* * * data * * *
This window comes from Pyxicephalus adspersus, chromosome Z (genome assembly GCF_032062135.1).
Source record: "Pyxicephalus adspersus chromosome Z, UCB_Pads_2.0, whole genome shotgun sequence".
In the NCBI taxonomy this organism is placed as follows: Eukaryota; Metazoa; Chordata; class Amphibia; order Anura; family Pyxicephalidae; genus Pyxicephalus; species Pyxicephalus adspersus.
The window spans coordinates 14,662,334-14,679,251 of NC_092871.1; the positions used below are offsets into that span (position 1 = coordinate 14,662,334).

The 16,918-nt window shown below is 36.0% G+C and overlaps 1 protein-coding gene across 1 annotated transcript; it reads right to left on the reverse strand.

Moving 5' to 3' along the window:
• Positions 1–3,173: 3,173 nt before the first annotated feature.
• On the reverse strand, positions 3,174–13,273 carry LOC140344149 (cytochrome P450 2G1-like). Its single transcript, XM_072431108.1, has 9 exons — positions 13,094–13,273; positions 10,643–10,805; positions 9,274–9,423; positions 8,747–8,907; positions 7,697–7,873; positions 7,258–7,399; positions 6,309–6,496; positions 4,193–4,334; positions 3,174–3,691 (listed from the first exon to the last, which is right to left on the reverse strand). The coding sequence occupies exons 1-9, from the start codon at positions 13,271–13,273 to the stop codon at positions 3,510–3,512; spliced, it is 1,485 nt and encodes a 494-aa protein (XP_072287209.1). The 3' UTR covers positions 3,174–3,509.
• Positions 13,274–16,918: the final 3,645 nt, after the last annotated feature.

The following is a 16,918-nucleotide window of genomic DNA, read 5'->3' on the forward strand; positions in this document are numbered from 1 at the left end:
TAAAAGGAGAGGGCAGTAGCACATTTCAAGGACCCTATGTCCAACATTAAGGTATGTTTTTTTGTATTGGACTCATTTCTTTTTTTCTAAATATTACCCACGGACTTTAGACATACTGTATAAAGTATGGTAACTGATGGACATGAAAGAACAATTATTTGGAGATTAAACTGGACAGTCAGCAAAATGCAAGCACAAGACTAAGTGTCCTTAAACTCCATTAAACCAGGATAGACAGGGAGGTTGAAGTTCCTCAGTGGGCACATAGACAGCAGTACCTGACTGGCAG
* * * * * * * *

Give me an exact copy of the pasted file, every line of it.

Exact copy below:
This window comes from Pyxicephalus adspersus, chromosome Z (genome assembly GCF_032062135.1).
Source record: "Pyxicephalus adspersus chromosome Z, UCB_Pads_2.0, whole genome shotgun sequence".
In the NCBI taxonomy this organism is placed as follows: Eukaryota; Metazoa; Chordata; class Amphibia; order Anura; family Pyxicephalidae; genus Pyxicephalus; species Pyxicephalus adspersus.
The window spans coordinates 14,662,334-14,679,251 of NC_092871.1; the positions used below are offsets into that span (position 1 = coordinate 14,662,334).

The 16,918-nt window shown below is 36.0% G+C and overlaps 1 protein-coding gene across 1 annotated transcript; it reads right to left on the reverse strand.

Moving 5' to 3' along the window:
• Positions 1–3,173: 3,173 nt before the first annotated feature.
• On the reverse strand, positions 3,174–13,273 carry LOC140344149 (cytochrome P450 2G1-like). Its single transcript, XM_072431108.1, has 9 exons — positions 13,094–13,273; positions 10,643–10,805; positions 9,274–9,423; positions 8,747–8,907; positions 7,697–7,873; positions 7,258–7,399; positions 6,309–6,496; positions 4,193–4,334; positions 3,174–3,691 (listed from the first exon to the last, which is right to left on the reverse strand). The coding sequence occupies exons 1-9, from the start codon at positions 13,271–13,273 to the stop codon at positions 3,510–3,512; spliced, it is 1,485 nt and encodes a 494-aa protein (XP_072287209.1). The 3' UTR covers positions 3,174–3,509.
• Positions 13,274–16,918: the final 3,645 nt, after the last annotated feature.

The following is a 16,918-nucleotide window of genomic DNA, read 5'->3' on the forward strand; positions in this document are numbered from 1 at the left end:
TAAAAGGAGAGGGCAGTAGCACATTTCAAGGACCCTATGTCCAACATTAAGGTATGTTTTTTTGTATTGGACTCATTTCTTTTTTTCTAAATATTACCCACGGACTTTAGACATACTGTATAAAGTATGGTAACTGATGGACATGAAAGAACAATTATTTGGAGATTAAACTGGACAGTCAGCAAAATGCAAGCACAAGACTAAGTGTCCTTAAACTCCATTAAACCAGGATAGACAGGGAGGTTGAAGTTCCTCAGTGGGCACATAGACAGCAGTACCTGACTGGCAG